Ghana has distinguished itself as mature democracy in Africa and beyond. It has set the example for Africa’s developing democracies to follow. It has proved transitions don’t have to be bloodletting or bloody.
With the death of President Attah Mills, Ghana has shown the best way to manage political transition in Africa especially when the king dies in office. In Africa, the script is very common: When a president dies in office, nations teeter on the brink of calamity and self-destruction.
In most cases, the transition of power is shrouded in secrecy and utter darkness. In such cases, forces are quick to seize power out of the vacuum that results. Our constitutions are not expressly clear on who and how to inherit office in case of death of the incumbent leader.
Examples from this continent will suffice. Recently, when Malawian President Bingu wa Mutharika died in office, some sections wanted to block the vice-president from assuming office though the Constitution dictated otherwise. Malawi stood apprehensive as the haggling went behind the scenes.
There are many examples in this continent that help illustrate the fact that managing power when presidents die in office is sure recipe for wars and instability.
To make it worse, in Africa, it is almost a treasonable offence to discuss the death of a president even when health fails the leader. We are not allowed to imagine the sickness or even death of African presidents. We are yet to be clear in our constitutions on the way to manage power in case of the black cloud robbing us of kings in office.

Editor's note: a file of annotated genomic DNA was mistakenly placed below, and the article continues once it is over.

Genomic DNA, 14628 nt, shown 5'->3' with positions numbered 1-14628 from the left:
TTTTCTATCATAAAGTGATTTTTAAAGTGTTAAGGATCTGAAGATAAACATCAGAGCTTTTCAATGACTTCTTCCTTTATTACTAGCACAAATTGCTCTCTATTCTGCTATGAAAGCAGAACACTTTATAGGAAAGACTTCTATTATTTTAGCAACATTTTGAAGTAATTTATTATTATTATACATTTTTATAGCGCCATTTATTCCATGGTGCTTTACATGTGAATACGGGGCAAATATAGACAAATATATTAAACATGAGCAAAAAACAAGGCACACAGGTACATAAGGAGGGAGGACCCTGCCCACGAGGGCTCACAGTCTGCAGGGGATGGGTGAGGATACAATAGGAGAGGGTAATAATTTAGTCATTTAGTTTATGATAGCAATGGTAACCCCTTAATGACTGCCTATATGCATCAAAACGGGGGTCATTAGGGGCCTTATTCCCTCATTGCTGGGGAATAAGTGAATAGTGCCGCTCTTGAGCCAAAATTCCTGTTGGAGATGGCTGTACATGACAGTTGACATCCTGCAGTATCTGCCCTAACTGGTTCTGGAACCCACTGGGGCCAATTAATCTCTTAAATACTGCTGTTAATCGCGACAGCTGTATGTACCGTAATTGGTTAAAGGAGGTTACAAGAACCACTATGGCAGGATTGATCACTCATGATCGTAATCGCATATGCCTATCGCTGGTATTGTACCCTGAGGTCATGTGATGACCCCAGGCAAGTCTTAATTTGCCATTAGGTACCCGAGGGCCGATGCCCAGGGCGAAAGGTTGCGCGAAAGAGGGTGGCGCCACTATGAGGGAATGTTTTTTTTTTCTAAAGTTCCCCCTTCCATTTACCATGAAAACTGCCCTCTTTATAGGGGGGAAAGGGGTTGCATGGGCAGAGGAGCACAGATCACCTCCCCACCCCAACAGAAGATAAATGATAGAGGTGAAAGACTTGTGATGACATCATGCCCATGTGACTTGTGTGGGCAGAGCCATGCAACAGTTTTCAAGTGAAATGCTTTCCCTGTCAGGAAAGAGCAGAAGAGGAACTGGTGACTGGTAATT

In Zimbabwe, for instance, though President Robert Mugabe travels for regular check-ups, discussing the subject is like talking in the market place about your mother-in-law’s private affairs.
In Ethiopia, Prime Minister Zenawi is in hospital but the media has been denied coverage of such a story. In Africa, kings or presidents do not die! We are yet to learn the basics: The coherence of a constitution as a symbol of stability and prosperity. As a continent, we need to be clear on how to manage political power to propel this land out of the current murky waters.
This is the best way to avoid the military from taking power in the name of beating sense into the leadership discourse.
Fortunately, Ghana has set the first foot forward. The best lesson is that our constitutional writs must be clear, coherent and devoid of any grey areas. In Ghana, the death of President Mills was duly announced to the nation. What followed was the assumption of the VP into office. There were no hitches as we could have expected in a typical African nation.
This was possible in Ghana because of the clarity of the Constitution that binds the people irrespective of the political, economic and social stand-points. The essence of constitutions is to breathe life into structures and institutions and not personalities.
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